German transport company establishes worldwide SE works council
Flix became a European Company (SE) on 6 April 2022. It operates an extensive long-distance bus network throughout Europe with FlixBus and Greyhound Lines in the USA. FlixTrain is Deutsche Bahn's largest competitor in long-distance passenger rail transport. The Special Negotiating Body made up of 22 delegates from 15 countries represented 1,700 workers including 1,200 from Germany. An SE participation agreement had already been signed in Munich on 30 July 2020.
The SE works council, which is called the "Flix Team Board", has a three-year term of office. It is composed of 19 representatives from all parts of the world, including one representative for the managerial staff. France and Italy each have their own mandate, all other countries are assigned to regions. Germany, Austria and Switzerland together have three representatives and eight seats are reserved for regions outside Europe. Each delegate can travel once a year to other sites in their region, and there is a right of access to all sites worldwide. There are two annual plenary meetings, one of which is a video conference. The SE works council can establish committees, e.g., on equal opportunities, social and environmental issues, further education or employee mobility between Flix locations.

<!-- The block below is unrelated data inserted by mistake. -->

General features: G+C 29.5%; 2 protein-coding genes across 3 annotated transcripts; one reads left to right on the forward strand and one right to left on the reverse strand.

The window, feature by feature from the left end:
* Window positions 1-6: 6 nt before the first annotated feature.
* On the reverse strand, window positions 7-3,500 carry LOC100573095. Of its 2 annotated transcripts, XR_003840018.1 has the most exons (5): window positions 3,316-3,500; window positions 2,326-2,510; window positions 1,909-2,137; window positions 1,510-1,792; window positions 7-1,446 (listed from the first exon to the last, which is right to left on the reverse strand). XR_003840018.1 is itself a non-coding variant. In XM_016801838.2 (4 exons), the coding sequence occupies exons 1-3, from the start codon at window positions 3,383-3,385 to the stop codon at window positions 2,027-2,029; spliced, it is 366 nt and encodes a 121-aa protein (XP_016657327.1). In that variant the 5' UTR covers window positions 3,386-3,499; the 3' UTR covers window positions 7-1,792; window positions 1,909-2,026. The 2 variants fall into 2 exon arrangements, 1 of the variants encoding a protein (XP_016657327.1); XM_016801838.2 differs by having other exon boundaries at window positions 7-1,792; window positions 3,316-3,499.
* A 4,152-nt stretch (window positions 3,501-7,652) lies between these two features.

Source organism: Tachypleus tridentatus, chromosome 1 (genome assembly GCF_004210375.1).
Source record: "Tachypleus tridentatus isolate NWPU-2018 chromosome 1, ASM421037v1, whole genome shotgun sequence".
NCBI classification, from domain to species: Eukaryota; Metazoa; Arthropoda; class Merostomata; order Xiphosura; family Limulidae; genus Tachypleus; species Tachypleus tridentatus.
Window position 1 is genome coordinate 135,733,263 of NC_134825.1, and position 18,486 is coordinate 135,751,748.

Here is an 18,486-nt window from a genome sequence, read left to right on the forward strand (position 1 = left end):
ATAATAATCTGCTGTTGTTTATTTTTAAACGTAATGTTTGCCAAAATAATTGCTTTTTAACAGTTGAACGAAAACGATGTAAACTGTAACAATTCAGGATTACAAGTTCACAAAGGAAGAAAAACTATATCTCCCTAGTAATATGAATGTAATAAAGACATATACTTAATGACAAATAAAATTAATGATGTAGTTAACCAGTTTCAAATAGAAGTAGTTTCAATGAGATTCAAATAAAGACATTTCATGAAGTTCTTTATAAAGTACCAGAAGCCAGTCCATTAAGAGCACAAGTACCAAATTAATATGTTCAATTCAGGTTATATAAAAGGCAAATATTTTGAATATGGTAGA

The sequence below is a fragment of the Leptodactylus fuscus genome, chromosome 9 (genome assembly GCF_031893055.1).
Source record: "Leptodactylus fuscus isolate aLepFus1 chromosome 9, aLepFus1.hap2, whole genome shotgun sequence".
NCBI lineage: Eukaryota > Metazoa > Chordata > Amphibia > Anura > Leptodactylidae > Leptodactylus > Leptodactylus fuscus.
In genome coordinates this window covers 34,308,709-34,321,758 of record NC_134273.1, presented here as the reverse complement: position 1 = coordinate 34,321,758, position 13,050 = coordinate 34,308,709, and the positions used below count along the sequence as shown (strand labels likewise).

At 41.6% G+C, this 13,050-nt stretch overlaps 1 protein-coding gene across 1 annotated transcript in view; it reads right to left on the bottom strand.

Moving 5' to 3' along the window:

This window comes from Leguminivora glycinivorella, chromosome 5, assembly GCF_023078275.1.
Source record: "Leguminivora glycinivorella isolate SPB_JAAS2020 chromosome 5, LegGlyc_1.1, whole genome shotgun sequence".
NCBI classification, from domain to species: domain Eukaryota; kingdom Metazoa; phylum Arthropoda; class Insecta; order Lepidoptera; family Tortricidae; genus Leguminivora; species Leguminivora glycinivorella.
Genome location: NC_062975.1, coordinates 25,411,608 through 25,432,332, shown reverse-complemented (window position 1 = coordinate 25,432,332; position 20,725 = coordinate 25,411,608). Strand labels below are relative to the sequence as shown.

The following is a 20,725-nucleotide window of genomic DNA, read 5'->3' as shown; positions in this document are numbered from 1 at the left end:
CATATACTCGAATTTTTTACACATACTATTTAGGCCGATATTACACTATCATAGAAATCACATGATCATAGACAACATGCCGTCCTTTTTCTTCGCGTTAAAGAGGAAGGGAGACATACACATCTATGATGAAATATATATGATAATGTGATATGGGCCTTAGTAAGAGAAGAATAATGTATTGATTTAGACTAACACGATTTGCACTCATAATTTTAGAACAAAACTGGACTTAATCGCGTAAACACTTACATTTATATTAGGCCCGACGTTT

The SE works council is led by a steering committee made up of four members, which always includes the representative of the managerial staff. It is also responsible for information and consultation in exceptional circumstances, provided that at least 15% of the country's workforce is affected in two countries. The SE agreement contains a precise timetable for the information and consultation procedure; the SE works council's opinion must be rendered within one week. Once a year, the company's group management conducts a survey of the entire workforce. In the future, this will include a section concerning the SE works council on employee awareness and satisfaction.
Escape from Co-determination
The SE agreement permanently excludes the workforce from any membership on the supervisory board. However, the SE works council steering committee is informed by the board of Directors about the content and topics of the agenda within two weeks after each supervisory board meeting. This model resembles the French IT group Atos (see report in EWC News 1/2022).
Press release on SE conversion
Dutch online supermarket accepts supervisory board codetermination